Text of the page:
If one does the work, one can probably find other amicus briefs signed by at least a few (only five here though four do serve on the Judiciary Committee) that particularly target some ideological interest group.  [The "work" part often comes to mind.  This brief has received significant attention. Did anyone provide examples of other briefs that members of Congress signed to those not aware that they regularly sign amicus briefs?  Put aside some that at least a handful signed that has more bite?  I repeatedly have such questions. Discussions tend to be incomplete.]

The "brutal" part is not only the visceral nature of the attack on the NRA here, but the "friendly audience" business. The discussion of the Federalist Society's involvement in the judicial nomination process itself is a sort of subtweet (well the Kavanaugh confirmation fight is directly cited) to multiple members on the Court. Then, there is talk of "bare partisan majorities" (the professor linked rather us talk about "values" but there does seem to be overlap here) and a direct rejection of Roberts' talk of "balls and strikes."  Noting this comes off as a bit personal, what part is untrue?  The gaming of litigation isn't present on one side, but one side does control the Supreme Court at this moment.  (The brief cites Roberts' dissent in the same sex marriage case accusing the majority of not resting on the law.)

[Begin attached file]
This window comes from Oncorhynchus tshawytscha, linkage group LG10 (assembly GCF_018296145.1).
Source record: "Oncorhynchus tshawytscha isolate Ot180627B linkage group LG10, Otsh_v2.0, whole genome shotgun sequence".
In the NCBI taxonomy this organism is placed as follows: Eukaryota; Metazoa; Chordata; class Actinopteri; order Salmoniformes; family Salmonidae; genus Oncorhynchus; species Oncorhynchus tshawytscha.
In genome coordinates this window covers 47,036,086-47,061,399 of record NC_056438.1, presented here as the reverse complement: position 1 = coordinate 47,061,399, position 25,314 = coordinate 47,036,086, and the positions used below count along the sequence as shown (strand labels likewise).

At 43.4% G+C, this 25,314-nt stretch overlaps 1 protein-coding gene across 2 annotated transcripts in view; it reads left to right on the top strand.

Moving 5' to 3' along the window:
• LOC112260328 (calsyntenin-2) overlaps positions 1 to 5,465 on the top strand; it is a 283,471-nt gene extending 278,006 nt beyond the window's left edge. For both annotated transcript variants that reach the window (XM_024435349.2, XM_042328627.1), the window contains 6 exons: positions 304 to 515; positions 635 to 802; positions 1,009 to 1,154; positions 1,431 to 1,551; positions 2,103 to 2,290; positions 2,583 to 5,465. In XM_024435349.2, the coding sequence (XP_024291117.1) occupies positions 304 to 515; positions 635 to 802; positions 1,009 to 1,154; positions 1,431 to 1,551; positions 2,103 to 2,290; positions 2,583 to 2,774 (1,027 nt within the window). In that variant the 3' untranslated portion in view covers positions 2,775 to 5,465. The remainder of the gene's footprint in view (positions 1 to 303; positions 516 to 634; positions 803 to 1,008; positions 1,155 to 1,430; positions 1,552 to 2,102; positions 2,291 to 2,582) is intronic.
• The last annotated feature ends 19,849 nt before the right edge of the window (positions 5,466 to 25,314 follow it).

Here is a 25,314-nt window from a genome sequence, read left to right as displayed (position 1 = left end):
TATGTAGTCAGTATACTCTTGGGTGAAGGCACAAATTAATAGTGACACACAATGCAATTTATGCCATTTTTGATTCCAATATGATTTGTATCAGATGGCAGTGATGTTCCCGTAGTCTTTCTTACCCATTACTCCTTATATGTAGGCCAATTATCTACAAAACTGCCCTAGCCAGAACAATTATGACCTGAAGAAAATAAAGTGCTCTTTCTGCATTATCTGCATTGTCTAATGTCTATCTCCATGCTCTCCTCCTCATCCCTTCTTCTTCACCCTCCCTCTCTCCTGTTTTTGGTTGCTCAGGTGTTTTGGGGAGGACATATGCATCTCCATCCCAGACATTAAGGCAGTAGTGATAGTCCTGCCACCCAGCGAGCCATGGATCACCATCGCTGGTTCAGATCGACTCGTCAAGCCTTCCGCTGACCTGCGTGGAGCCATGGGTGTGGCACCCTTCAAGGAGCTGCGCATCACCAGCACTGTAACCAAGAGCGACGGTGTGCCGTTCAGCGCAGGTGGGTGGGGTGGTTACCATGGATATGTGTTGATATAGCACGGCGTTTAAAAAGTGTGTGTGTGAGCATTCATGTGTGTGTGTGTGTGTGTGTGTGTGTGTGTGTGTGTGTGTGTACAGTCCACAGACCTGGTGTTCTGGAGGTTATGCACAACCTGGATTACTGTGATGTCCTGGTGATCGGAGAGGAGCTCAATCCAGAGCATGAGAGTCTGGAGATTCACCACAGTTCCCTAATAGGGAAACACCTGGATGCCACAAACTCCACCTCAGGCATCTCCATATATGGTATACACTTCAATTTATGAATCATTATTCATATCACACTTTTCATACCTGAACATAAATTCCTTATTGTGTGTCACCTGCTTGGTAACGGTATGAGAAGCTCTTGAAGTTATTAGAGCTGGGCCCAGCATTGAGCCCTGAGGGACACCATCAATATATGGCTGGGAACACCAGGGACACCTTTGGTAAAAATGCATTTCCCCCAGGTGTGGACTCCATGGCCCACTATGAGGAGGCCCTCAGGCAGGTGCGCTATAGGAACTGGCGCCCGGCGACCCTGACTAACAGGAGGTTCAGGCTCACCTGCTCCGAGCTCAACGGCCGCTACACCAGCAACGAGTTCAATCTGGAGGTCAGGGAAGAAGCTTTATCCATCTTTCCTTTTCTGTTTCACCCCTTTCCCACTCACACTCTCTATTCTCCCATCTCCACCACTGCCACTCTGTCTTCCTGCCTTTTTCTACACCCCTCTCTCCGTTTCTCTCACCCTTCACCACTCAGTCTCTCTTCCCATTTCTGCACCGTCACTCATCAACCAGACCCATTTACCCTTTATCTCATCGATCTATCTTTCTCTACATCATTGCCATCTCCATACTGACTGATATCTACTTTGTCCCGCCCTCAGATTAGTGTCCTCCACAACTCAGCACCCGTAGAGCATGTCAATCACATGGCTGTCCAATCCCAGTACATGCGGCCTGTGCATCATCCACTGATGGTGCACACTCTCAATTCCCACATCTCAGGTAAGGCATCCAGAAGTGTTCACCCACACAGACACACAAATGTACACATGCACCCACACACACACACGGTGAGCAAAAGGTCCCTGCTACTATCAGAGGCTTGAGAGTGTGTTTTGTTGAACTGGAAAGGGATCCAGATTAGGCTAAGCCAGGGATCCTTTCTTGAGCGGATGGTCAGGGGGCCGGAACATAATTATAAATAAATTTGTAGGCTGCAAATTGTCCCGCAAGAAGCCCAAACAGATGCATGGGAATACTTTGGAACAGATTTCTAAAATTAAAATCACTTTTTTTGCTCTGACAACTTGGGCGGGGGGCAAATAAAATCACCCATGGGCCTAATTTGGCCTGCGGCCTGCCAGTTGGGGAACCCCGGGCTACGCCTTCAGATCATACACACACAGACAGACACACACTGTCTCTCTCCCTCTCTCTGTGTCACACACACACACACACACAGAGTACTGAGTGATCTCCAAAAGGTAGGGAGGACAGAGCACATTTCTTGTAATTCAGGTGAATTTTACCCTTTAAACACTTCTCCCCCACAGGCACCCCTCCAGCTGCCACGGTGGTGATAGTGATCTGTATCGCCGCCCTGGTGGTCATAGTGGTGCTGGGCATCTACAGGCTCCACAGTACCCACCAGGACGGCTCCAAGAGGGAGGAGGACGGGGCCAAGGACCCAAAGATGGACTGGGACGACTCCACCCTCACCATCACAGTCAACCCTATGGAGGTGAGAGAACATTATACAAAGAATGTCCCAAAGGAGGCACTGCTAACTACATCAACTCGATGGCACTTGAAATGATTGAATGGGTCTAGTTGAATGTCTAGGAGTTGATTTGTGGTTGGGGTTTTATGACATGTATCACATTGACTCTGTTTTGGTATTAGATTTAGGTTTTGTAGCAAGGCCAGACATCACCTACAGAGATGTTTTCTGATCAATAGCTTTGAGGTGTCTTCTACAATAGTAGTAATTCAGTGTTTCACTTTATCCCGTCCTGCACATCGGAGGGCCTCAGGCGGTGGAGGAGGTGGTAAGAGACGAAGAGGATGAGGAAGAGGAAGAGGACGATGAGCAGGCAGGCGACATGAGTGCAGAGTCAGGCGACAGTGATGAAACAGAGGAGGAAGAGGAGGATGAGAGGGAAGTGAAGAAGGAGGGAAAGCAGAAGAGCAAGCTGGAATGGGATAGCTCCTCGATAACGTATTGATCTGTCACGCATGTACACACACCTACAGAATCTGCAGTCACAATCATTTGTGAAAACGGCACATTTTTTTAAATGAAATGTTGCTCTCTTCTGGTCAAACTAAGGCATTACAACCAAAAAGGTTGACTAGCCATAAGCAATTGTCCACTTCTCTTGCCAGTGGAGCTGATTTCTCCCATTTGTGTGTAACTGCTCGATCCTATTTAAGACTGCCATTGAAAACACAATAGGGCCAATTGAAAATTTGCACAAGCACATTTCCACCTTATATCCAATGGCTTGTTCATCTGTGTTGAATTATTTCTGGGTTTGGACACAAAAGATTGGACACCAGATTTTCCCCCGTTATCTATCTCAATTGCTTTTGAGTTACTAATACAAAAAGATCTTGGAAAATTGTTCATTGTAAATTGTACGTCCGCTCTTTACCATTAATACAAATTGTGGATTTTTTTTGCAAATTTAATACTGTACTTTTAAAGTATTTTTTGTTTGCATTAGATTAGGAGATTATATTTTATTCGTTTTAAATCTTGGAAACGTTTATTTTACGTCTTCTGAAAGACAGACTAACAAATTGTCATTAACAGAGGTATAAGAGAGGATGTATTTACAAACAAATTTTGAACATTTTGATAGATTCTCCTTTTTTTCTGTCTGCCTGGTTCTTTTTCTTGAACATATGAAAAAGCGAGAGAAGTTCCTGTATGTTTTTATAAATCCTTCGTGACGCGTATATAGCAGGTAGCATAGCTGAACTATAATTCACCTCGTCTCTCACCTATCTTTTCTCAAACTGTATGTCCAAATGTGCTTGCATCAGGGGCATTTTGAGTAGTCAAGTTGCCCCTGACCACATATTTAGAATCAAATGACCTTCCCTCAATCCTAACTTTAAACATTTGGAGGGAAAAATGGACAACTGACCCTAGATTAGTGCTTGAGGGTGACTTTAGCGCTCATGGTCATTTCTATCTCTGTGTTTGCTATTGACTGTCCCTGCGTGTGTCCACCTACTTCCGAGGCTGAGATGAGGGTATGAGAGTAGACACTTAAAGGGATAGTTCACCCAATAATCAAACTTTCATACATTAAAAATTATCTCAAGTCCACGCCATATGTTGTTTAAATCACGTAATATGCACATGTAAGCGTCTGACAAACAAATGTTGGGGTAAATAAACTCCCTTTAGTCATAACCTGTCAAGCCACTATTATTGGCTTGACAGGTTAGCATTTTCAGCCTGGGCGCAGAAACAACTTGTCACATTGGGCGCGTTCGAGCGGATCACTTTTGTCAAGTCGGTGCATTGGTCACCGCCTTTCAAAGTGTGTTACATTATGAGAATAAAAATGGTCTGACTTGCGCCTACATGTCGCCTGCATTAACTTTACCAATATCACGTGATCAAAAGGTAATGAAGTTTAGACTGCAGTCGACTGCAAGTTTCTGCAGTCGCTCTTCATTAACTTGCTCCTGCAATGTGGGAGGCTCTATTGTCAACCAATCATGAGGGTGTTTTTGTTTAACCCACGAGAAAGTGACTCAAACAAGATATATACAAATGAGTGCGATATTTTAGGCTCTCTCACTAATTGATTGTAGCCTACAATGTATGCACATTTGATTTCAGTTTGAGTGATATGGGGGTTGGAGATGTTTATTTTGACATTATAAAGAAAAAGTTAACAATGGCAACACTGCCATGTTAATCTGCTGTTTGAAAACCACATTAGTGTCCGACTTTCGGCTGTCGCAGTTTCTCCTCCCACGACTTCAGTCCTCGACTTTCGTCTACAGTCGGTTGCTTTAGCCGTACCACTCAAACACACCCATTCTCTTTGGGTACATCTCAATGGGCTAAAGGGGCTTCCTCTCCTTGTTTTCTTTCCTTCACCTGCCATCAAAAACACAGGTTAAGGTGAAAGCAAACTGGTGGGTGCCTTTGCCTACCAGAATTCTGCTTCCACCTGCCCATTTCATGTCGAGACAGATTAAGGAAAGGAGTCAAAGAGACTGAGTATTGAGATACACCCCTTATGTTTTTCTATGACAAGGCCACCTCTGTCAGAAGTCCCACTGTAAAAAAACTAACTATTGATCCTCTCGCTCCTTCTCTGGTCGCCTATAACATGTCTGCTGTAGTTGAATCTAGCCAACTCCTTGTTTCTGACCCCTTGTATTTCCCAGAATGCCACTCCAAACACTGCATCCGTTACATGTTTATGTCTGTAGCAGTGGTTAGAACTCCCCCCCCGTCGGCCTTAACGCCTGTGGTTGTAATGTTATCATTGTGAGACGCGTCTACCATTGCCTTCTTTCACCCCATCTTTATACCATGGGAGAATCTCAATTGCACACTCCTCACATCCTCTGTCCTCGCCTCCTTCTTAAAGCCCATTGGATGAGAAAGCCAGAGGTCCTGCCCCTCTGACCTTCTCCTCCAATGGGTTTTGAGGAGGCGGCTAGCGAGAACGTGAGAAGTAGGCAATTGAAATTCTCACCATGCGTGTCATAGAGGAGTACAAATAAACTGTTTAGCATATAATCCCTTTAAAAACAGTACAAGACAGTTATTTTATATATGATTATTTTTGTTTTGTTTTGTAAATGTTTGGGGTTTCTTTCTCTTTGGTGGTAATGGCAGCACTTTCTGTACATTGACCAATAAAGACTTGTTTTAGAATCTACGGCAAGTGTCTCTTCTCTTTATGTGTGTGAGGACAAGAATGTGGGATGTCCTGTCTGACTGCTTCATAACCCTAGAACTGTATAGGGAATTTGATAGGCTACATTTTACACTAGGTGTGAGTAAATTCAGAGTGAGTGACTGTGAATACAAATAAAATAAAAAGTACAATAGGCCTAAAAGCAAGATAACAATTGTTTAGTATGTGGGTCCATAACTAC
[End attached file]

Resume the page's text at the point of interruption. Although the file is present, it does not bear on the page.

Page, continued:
The  Supreme  Court  is  not  well. And the people know it. Perhaps the Court can heal itself before the public demands it be “restructured in order to reduce the influence of politics.” Particularly on the urgent issue of gun control, a nation desperately needs it to heal.